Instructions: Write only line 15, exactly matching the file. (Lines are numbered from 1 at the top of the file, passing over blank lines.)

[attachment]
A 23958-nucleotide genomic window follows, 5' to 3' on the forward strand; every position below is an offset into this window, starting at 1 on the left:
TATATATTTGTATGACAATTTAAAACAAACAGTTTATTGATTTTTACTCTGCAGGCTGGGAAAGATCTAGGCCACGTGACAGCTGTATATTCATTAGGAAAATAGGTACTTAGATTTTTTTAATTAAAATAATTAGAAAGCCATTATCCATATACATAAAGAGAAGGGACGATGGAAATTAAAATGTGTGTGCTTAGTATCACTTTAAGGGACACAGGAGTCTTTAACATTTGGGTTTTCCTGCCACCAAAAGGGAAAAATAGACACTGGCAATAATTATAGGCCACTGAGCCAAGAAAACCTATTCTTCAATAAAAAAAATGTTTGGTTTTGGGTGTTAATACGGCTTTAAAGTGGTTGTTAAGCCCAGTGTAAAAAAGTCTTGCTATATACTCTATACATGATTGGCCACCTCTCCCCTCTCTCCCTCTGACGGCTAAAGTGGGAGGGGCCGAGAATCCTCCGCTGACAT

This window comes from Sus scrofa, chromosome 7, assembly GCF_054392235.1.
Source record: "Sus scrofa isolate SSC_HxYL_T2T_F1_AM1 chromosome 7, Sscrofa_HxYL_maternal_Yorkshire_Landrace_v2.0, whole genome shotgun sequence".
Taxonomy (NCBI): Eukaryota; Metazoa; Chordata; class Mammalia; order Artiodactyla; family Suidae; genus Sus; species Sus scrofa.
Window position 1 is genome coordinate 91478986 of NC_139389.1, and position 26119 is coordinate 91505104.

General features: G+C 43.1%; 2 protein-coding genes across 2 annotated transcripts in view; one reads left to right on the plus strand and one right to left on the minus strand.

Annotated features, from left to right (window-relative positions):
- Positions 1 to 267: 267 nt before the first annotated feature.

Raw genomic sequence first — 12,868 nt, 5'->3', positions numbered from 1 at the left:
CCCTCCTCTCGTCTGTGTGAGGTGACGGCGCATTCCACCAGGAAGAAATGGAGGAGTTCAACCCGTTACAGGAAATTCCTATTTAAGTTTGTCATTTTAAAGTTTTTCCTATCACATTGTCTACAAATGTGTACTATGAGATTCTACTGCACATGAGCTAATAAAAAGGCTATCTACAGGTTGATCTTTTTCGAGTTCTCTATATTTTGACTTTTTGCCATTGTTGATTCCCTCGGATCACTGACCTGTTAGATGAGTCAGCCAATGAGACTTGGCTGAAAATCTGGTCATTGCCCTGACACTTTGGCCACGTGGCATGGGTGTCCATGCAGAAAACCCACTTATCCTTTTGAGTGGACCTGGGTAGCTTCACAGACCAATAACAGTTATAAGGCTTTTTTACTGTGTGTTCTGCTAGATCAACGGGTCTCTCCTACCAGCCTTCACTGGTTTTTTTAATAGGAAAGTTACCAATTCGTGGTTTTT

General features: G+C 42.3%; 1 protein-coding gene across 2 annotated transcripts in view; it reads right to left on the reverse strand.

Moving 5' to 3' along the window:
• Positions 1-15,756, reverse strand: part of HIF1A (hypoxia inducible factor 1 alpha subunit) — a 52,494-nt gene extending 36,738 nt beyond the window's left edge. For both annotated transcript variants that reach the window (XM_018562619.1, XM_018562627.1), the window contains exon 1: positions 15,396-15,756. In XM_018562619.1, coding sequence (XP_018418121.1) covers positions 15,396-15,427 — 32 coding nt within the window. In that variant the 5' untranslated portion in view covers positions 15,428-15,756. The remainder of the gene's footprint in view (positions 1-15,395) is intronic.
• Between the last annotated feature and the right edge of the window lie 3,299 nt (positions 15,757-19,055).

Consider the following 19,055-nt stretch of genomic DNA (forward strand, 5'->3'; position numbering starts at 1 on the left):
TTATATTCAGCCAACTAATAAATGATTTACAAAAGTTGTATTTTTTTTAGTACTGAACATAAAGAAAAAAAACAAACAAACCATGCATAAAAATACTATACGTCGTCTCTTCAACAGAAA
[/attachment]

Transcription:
• Between the last annotated feature and the right edge of the window lie 3,299 nt (positions 15,757-19,055).